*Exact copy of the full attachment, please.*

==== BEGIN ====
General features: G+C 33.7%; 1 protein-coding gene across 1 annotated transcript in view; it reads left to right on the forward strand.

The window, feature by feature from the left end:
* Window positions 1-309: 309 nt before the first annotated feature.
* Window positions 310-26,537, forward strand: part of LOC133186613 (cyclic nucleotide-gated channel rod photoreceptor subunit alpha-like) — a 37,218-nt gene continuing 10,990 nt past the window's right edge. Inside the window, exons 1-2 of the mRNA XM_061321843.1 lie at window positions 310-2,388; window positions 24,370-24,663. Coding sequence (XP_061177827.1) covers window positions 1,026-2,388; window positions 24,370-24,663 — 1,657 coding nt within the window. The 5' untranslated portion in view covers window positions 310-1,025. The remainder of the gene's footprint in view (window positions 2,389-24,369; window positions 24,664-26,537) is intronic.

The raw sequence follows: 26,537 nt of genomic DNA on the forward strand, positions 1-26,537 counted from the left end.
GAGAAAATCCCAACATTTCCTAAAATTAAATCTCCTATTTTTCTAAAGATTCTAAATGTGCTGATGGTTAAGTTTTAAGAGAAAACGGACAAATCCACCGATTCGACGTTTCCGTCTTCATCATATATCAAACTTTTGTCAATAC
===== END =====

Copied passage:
General features: G+C 33.7%; 1 protein-coding gene across 1 annotated transcript in view; it reads left to right on the forward strand.

The window, feature by feature from the left end:
* Window positions 1-309: 309 nt before the first annotated feature.
* Window positions 310-26,537, forward strand: part of LOC133186613 (cyclic nucleotide-gated channel rod photoreceptor subunit alpha-like) — a 37,218-nt gene continuing 10,990 nt past the window's right edge. Inside the window, exons 1-2 of the mRNA XM_061321843.1 lie at window positions 310-2,388; window positions 24,370-24,663. Coding sequence (XP_061177827.1) covers window positions 1,026-2,388; window positions 24,370-24,663 — 1,657 coding nt within the window. The 5' untranslated portion in view covers window positions 310-1,025. The remainder of the gene's footprint in view (window positions 2,389-24,369; window positions 24,664-26,537) is intronic.

The raw sequence follows: 26,537 nt of genomic DNA on the forward strand, positions 1-26,537 counted from the left end.
GAGAAAATCCCAACATTTCCTAAAATTAAATCTCCTATTTTTCTAAAGATTCTAAATGTGCTGATGGTTAAGTTTTAAGAGAAAACGGACAAATCCACCGATTCGACGTTTCCGTCTTCATCATATATCAAACTTTTGTCAATAC